When coming up with the best things to do in NYC, it's easy to feel overwhelmed. Gotham draws millions of tourists from all over the world with its renowned art museums, summer music festivals, New York attractions—and let's not forget the long list of bars and restaurants in NYC. We hit the streets and social media and asked you to tell us your favorite things about living in the greatest city in the world; the result was a mix that would inspire even the most jaded city-dweller. Here are the 101 best things to do in NYC—events, free things to do and hot spots in the city. Get out there and enjoy it.
The 101 best things to do in NYC
“Recline on the High Line’s wooden lounges. It’s a really calming, litter-free spot of nature just above a bustling, stressed-out avenue.”—Dia, Bushwick
After years of legislation and major landscaping, the community group Friends of the High Line was able to transform the former elevated train line into a public space in 2009. Now people walking along the park’s gardens or stretching out on one of the coveted lounges can find tranquility above the busy Meatpacking District and Chelsea.
“Watch a midnight movie at Nitehawk Cinema. I love seeing the horror films of my youth —and they serve beer!”—Bill, Greenpoint
While this theater caters to late-night movie lovers, it also welcomes new parents of babies one and younger on Tuesday afternoons. (Yay, new-mom activity!) The spotlight this summer is on comedians in film—you can never get enough of Beverly Hills Cop and Eddie Murphy Raw.
“Get to the Tenement Museum for an engaging guided tour, you'll learn so much and have a new appreciation and understanding of immigrant life in New York.”—Evelyn, Greenpoint
Guided tours of this Lower East Side institution bring the history of New York’s immigrant population from the mid-1800s through to the early 20th Century to life. Before its incarnation as a museum, 97 Orchard Street was once home to dozens of working class Irish, German, Jewish and Italian families.
“Stroll across the Brooklyn Bridge—it’s so romantic that is has the power to turn platonic relationships into something more.”—Javier, Little Italy
Fourteen years and 600 workers (including the original designer, who died during construction)—that’s how long it took to build the Brooklyn Bridge, which has been an iconic landmark of the city since 1883. Thankfully, the NYC Department of Transportation removed the hundreds of “love locks” that were attached to the bridge last year, protecting its status as a historic landmark.
“Watch amazing actors at Shakespeare in the Park. They somehow always manage to make the plays accessible, even to those of us who didn’t understand them in high school.”—Beth, Glendale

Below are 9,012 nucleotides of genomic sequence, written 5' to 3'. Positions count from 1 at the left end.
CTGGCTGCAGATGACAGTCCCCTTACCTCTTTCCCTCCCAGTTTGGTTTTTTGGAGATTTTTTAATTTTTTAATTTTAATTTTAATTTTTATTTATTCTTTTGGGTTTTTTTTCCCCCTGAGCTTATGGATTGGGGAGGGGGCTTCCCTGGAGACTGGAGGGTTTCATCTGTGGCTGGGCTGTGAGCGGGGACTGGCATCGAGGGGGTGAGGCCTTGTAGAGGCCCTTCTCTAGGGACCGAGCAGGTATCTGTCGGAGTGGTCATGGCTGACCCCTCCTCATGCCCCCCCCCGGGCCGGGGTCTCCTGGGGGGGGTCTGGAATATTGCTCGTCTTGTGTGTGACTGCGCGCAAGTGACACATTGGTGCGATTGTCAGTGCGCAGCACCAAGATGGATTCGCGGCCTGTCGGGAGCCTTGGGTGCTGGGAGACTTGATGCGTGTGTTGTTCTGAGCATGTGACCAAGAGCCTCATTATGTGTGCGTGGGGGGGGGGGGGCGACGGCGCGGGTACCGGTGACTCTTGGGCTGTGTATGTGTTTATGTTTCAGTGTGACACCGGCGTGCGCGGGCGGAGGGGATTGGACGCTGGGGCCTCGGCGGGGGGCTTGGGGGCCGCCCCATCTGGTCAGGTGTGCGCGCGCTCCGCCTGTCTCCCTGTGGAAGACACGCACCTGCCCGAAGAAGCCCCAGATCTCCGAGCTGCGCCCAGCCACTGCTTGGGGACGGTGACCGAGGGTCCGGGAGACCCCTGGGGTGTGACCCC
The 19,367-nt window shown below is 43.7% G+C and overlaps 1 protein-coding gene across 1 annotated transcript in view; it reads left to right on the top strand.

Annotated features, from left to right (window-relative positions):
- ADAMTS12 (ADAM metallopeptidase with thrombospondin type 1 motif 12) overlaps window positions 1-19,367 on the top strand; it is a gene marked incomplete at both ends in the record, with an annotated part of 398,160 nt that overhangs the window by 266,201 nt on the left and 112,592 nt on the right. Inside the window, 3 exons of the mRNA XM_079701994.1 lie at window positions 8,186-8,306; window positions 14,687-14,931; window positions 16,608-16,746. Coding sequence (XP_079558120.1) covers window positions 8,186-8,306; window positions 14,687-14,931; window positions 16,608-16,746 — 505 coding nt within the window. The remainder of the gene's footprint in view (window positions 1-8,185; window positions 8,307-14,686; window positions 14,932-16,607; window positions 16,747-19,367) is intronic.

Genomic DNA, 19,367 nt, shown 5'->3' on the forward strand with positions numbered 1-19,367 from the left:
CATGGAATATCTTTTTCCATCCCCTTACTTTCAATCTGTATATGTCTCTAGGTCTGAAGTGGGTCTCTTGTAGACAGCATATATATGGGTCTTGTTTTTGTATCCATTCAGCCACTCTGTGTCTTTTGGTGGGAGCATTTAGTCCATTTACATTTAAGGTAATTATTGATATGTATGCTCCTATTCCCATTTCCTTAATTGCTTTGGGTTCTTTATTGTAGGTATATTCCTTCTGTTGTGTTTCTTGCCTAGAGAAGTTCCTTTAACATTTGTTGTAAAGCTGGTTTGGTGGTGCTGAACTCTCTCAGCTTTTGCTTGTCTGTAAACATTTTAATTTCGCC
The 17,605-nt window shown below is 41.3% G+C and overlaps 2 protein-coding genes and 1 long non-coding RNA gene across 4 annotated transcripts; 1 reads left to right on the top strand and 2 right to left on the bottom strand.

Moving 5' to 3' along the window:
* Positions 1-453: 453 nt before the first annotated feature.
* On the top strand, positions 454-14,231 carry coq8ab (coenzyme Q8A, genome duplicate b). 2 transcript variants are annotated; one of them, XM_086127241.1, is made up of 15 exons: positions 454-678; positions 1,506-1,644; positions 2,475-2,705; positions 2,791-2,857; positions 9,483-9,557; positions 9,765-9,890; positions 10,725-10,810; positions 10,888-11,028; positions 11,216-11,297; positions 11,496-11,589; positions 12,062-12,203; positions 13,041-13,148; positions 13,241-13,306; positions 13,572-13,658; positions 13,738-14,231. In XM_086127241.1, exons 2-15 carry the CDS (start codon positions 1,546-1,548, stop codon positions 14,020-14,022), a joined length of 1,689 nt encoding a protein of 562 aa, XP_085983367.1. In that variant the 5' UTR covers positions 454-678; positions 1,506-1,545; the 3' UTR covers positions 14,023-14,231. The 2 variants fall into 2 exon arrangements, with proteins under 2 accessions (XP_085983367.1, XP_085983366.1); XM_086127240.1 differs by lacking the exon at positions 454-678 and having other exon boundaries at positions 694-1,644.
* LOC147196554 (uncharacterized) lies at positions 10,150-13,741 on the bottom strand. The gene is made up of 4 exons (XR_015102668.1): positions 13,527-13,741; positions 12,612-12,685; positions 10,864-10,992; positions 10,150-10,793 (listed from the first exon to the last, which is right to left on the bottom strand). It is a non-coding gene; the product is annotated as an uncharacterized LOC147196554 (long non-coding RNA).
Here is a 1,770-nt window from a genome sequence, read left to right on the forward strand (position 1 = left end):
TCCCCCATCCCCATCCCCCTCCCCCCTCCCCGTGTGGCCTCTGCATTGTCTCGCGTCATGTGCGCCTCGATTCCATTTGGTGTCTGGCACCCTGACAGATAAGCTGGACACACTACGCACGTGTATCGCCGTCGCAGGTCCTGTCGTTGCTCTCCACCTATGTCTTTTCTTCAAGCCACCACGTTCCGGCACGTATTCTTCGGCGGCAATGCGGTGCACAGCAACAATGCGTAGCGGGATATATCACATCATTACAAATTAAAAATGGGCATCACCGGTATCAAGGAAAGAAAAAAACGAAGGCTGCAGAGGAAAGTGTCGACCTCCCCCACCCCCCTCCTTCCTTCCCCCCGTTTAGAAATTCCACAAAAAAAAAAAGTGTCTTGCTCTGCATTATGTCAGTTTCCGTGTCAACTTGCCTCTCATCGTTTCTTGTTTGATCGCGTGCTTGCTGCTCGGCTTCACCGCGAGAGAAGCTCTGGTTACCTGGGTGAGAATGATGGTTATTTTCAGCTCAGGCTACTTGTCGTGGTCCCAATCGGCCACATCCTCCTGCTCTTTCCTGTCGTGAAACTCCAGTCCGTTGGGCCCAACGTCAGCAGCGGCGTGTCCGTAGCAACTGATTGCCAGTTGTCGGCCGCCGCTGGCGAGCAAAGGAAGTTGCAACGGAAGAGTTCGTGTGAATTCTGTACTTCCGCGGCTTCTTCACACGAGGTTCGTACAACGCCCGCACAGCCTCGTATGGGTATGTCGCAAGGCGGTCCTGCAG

While experiencing Shakespeare outdoors is one of summer’s greatest traditions, this year is extra-special, since the theater will be honoring 400 years of The Bard’s legacy. We recommend visiting in May for Taming of the Shrew, a comedy that anyone dealing with a crazy of relationship while balancing male/female dynamics will appreciate.
“Ride on the Wonder Wheel at Coney Island, because no roller coaster can top the thrill of not knowing if you’ll survive a jerky antique Ferris wheel.”—Cara, Gowanus
Celebrating its 96th year this summer, the Wonder Wheel is the center of Coney Island’s famed boardwalk entertainment. Built by the Eccentric Ferris Wheel Company (yes, that’s a real thing) out of Bethlehem-forged steel in the 1920s, this ride is perfect if you want a birds-eye view of the park and ocean.
“Celebrate the Sakura Matsuri [Cherry Blossom Festival] at the Brooklyn Botanic Gardens. It doesn’t feel like spring until I’m surrounded by cherry blossoms, and I love the elements of Japanese culture.” —Liz, Windsor Terrace
When the winter finally begins to thaw in early April, the pink buds on the cherry blossom trees greet the rising temperatures, and it’s a sight to see. The Brooklyn Botanic Garden pays homage to the Japanese spring festival Sakura Matsuri with Kabuki dance, tea ceremonies, anime/manga cosplay and cherry blossom as far as the eye can see.
“Walk the fruit streets of Brooklyn Heights. They have that Brooklyn-from-the-movies feel.”—Dana, Crown Heights
In the mid-1800s, prominent Brooklyn Heights resident Lady Middagh saw the “pretentious” street names in her ’hood—those named after Brooklyn’s wealthy families—and decided to take matters into her own hands by changing the street signs by cover of darkness to Cranberry, Orange and Pineapple. The names stuck and to this day add even more charm to the historic 19th-century brownstones and tree-lined streets where several movies, like Moonstruck, were filmed.
“Start on a dim-sum crawl on Doyers Street in Chinatown.”—Nadia, East Village
This narrow, curved street is somehow never as crowded as the rest of the ’hood. It’s also home to a true classic: Nom Wah Tea Parlor, open since 1920, which is the oldest New York dim-sum pioneer still standing. If Nom Wah’s too crowded, nearby Ping’s Seafood boasts addictive crab dumplings, and your tab at spacious standby 88 Palace likely won’t stretch past $10 per head.